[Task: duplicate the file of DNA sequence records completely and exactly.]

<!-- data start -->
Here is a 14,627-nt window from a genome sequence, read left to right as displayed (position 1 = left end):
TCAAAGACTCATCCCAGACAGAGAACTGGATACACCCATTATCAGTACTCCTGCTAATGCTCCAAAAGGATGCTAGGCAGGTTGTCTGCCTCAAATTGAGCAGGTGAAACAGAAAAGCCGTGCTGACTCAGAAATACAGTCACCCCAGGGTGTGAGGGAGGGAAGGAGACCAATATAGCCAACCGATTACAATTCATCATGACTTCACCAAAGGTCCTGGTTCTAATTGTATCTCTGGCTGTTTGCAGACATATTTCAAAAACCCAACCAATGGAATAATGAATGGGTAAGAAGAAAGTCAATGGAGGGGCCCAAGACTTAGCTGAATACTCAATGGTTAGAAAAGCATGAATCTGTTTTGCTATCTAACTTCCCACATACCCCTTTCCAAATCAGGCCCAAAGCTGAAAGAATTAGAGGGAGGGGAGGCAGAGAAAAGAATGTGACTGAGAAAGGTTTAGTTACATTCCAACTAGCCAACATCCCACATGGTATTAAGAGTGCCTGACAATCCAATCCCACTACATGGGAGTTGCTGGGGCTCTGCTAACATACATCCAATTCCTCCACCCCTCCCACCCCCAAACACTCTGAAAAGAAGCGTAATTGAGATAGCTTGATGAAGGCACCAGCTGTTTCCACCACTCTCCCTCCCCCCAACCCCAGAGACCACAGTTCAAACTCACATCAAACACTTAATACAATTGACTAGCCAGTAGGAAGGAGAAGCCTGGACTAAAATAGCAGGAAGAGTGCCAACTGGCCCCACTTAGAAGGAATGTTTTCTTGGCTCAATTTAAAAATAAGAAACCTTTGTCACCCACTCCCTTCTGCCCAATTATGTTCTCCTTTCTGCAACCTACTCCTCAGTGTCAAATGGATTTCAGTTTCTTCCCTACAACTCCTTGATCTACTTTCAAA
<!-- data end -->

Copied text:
Here is a 14,627-nt window from a genome sequence, read left to right as displayed (position 1 = left end):
TCAAAGACTCATCCCAGACAGAGAACTGGATACACCCATTATCAGTACTCCTGCTAATGCTCCAAAAGGATGCTAGGCAGGTTGTCTGCCTCAAATTGAGCAGGTGAAACAGAAAAGCCGTGCTGACTCAGAAATACAGTCACCCCAGGGTGTGAGGGAGGGAAGGAGACCAATATAGCCAACCGATTACAATTCATCATGACTTCACCAAAGGTCCTGGTTCTAATTGTATCTCTGGCTGTTTGCAGACATATTTCAAAAACCCAACCAATGGAATAATGAATGGGTAAGAAGAAAGTCAATGGAGGGGCCCAAGACTTAGCTGAATACTCAATGGTTAGAAAAGCATGAATCTGTTTTGCTATCTAACTTCCCACATACCCCTTTCCAAATCAGGCCCAAAGCTGAAAGAATTAGAGGGAGGGGAGGCAGAGAAAAGAATGTGACTGAGAAAGGTTTAGTTACATTCCAACTAGCCAACATCCCACATGGTATTAAGAGTGCCTGACAATCCAATCCCACTACATGGGAGTTGCTGGGGCTCTGCTAACATACATCCAATTCCTCCACCCCTCCCACCCCCAAACACTCTGAAAAGAAGCGTAATTGAGATAGCTTGATGAAGGCACCAGCTGTTTCCACCACTCTCCCTCCCCCCAACCCCAGAGACCACAGTTCAAACTCACATCAAACACTTAATACAATTGACTAGCCAGTAGGAAGGAGAAGCCTGGACTAAAATAGCAGGAAGAGTGCCAACTGGCCCCACTTAGAAGGAATGTTTTCTTGGCTCAATTTAAAAATAAGAAACCTTTGTCACCCACTCCCTTCTGCCCAATTATGTTCTCCTTTCTGCAACCTACTCCTCAGTGTCAAATGGATTTCAGTTTCTTCCCTACAACTCCTTGATCTACTTTCAAA